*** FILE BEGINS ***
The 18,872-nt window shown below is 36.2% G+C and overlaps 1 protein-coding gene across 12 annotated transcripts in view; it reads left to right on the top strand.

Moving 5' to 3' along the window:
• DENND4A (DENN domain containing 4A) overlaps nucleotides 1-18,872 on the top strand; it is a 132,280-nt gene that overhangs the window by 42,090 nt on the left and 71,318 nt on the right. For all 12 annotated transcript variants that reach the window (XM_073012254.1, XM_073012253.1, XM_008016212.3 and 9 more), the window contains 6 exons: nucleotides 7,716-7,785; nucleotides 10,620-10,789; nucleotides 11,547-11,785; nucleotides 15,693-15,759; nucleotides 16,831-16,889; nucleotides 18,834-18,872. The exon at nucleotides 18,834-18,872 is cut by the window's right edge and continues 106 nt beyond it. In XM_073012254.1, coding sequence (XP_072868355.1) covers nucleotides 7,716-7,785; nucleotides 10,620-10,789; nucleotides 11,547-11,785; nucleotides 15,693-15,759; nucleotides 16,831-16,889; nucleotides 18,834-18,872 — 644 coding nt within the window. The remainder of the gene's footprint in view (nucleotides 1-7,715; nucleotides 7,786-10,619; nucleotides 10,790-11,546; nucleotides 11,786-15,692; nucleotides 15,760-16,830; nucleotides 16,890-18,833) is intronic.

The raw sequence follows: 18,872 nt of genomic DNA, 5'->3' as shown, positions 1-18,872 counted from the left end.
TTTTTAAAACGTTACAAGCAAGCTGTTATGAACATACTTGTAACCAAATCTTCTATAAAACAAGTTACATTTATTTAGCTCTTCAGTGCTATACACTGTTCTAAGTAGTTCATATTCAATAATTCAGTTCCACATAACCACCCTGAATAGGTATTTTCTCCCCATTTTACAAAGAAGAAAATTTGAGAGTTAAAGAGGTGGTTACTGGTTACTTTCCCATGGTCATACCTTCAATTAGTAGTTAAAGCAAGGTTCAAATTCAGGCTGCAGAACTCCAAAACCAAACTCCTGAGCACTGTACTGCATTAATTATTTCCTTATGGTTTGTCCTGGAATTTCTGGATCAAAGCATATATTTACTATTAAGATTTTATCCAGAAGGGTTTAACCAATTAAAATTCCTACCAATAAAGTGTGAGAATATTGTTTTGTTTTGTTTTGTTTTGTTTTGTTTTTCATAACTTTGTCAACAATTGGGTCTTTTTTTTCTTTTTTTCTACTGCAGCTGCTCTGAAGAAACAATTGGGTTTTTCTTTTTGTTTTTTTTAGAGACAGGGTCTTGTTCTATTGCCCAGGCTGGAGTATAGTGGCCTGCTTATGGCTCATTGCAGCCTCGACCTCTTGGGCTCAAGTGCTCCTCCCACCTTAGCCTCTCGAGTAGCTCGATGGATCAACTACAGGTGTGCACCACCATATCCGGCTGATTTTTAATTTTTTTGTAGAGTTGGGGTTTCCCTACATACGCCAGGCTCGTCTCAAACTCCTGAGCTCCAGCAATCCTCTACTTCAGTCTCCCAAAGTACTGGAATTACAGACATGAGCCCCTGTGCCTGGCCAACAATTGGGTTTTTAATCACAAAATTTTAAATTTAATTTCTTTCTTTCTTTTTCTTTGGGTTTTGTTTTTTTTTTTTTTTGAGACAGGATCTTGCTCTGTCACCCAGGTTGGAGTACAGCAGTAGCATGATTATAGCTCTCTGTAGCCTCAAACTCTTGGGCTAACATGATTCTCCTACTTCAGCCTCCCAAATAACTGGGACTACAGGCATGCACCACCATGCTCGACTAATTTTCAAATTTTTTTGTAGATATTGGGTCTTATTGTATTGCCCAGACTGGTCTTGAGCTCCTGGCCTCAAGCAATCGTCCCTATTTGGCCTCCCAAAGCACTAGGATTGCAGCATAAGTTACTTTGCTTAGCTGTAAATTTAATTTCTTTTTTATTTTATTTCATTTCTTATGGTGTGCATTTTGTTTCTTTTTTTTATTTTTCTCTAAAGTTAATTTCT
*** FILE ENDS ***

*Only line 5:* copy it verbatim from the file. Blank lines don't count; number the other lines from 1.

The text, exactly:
TTTTTAAAACGTTACAAGCAAGCTGTTATGAACATACTTGTAACCAAATCTTCTATAAAACAAGTTACATTTATTTAGCTCTTCAGTGCTATACACTGTTCTAAGTAGTTCATATTCAATAATTCAGTTCCACATAACCACCCTGAATAGGTATTTTCTCCCCATTTTACAAAGAAGAAAATTTGAGAGTTAAAGAGGTGGTTACTGGTTACTTTCCCATGGTCATACCTTCAATTAGTAGTTAAAGCAAGGTTCAAATTCAGGCTGCAGAACTCCAAAACCAAACTCCTGAGCACTGTACTGCATTAATTATTTCCTTATGGTTTGTCCTGGAATTTCTGGATCAAAGCATATATTTACTATTAAGATTTTATCCAGAAGGGTTTAACCAATTAAAATTCCTACCAATAAAGTGTGAGAATATTGTTTTGTTTTGTTTTGTTTTGTTTTGTTTTTCATAACTTTGTCAACAATTGGGTCTTTTTTTTCTTTTTTTCTACTGCAGCTGCTCTGAAGAAACAATTGGGTTTTTCTTTTTGTTTTTTTTAGAGACAGGGTCTTGTTCTATTGCCCAGGCTGGAGTATAGTGGCCTGCTTATGGCTCATTGCAGCCTCGACCTCTTGGGCTCAAGTGCTCCTCCCACCTTAGCCTCTCGAGTAGCTCGATGGATCAACTACAGGTGTGCACCACCATATCCGGCTGATTTTTAATTTTTTTGTAGAGTTGGGGTTTCCCTACATACGCCAGGCTCGTCTCAAACTCCTGAGCTCCAGCAATCCTCTACTTCAGTCTCCCAAAGTACTGGAATTACAGACATGAGCCCCTGTGCCTGGCCAACAATTGGGTTTTTAATCACAAAATTTTAAATTTAATTTCTTTCTTTCTTTTTCTTTGGGTTTTGTTTTTTTTTTTTTTTGAGACAGGATCTTGCTCTGTCACCCAGGTTGGAGTACAGCAGTAGCATGATTATAGCTCTCTGTAGCCTCAAACTCTTGGGCTAACATGATTCTCCTACTTCAGCCTCCCAAATAACTGGGACTACAGGCATGCACCACCATGCTCGACTAATTTTCAAATTTTTTTGTAGATATTGGGTCTTATTGTATTGCCCAGACTGGTCTTGAGCTCCTGGCCTCAAGCAATCGTCCCTATTTGGCCTCCCAAAGCACTAGGATTGCAGCATAAGTTACTTTGCTTAGCTGTAAATTTAATTTCTTTTTTATTTTATTTCATTTCTTATGGTGTGCATTTTGTTTCTTTTTTTTATTTTTCTCTAAAGTTAATTTCT